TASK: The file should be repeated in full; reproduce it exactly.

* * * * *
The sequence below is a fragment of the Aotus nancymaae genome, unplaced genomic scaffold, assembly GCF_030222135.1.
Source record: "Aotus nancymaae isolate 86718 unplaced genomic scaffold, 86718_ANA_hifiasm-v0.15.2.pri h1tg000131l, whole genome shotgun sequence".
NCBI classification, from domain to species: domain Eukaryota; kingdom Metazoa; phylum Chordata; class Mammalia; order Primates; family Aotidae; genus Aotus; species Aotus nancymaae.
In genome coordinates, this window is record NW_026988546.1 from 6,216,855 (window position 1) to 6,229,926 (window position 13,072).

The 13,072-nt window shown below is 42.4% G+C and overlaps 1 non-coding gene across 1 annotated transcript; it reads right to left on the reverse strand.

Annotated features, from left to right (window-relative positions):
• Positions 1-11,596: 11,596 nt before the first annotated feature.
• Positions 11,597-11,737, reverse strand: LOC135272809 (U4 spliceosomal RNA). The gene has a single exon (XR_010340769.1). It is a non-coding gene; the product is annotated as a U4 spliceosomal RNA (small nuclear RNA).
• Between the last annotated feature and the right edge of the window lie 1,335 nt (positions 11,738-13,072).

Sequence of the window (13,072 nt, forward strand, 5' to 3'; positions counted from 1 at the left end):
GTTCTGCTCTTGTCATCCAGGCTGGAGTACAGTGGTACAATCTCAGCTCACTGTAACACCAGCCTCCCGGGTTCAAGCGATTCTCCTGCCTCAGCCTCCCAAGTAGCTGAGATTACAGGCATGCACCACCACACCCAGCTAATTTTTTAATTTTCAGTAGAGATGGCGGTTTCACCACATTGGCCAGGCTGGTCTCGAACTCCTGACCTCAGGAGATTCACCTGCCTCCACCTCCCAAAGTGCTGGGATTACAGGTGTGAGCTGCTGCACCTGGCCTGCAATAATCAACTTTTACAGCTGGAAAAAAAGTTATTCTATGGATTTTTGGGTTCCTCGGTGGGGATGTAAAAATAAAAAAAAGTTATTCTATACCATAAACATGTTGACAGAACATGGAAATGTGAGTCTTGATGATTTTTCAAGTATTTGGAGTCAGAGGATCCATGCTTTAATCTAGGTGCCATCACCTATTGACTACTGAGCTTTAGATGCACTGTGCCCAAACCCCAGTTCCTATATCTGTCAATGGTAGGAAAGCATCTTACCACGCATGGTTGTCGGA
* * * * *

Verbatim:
The sequence below is a fragment of the Aotus nancymaae genome, unplaced genomic scaffold, assembly GCF_030222135.1.
Source record: "Aotus nancymaae isolate 86718 unplaced genomic scaffold, 86718_ANA_hifiasm-v0.15.2.pri h1tg000131l, whole genome shotgun sequence".
NCBI classification, from domain to species: domain Eukaryota; kingdom Metazoa; phylum Chordata; class Mammalia; order Primates; family Aotidae; genus Aotus; species Aotus nancymaae.
In genome coordinates, this window is record NW_026988546.1 from 6,216,855 (window position 1) to 6,229,926 (window position 13,072).

The 13,072-nt window shown below is 42.4% G+C and overlaps 1 non-coding gene across 1 annotated transcript; it reads right to left on the reverse strand.

Annotated features, from left to right (window-relative positions):
• Positions 1-11,596: 11,596 nt before the first annotated feature.
• Positions 11,597-11,737, reverse strand: LOC135272809 (U4 spliceosomal RNA). The gene has a single exon (XR_010340769.1). It is a non-coding gene; the product is annotated as a U4 spliceosomal RNA (small nuclear RNA).
• Between the last annotated feature and the right edge of the window lie 1,335 nt (positions 11,738-13,072).

Sequence of the window (13,072 nt, forward strand, 5' to 3'; positions counted from 1 at the left end):
GTTCTGCTCTTGTCATCCAGGCTGGAGTACAGTGGTACAATCTCAGCTCACTGTAACACCAGCCTCCCGGGTTCAAGCGATTCTCCTGCCTCAGCCTCCCAAGTAGCTGAGATTACAGGCATGCACCACCACACCCAGCTAATTTTTTAATTTTCAGTAGAGATGGCGGTTTCACCACATTGGCCAGGCTGGTCTCGAACTCCTGACCTCAGGAGATTCACCTGCCTCCACCTCCCAAAGTGCTGGGATTACAGGTGTGAGCTGCTGCACCTGGCCTGCAATAATCAACTTTTACAGCTGGAAAAAAAGTTATTCTATGGATTTTTGGGTTCCTCGGTGGGGATGTAAAAATAAAAAAAAGTTATTCTATACCATAAACATGTTGACAGAACATGGAAATGTGAGTCTTGATGATTTTTCAAGTATTTGGAGTCAGAGGATCCATGCTTTAATCTAGGTGCCATCACCTATTGACTACTGAGCTTTAGATGCACTGTGCCCAAACCCCAGTTCCTATATCTGTCAATGGTAGGAAAGCATCTTACCACGCATGGTTGTCGGA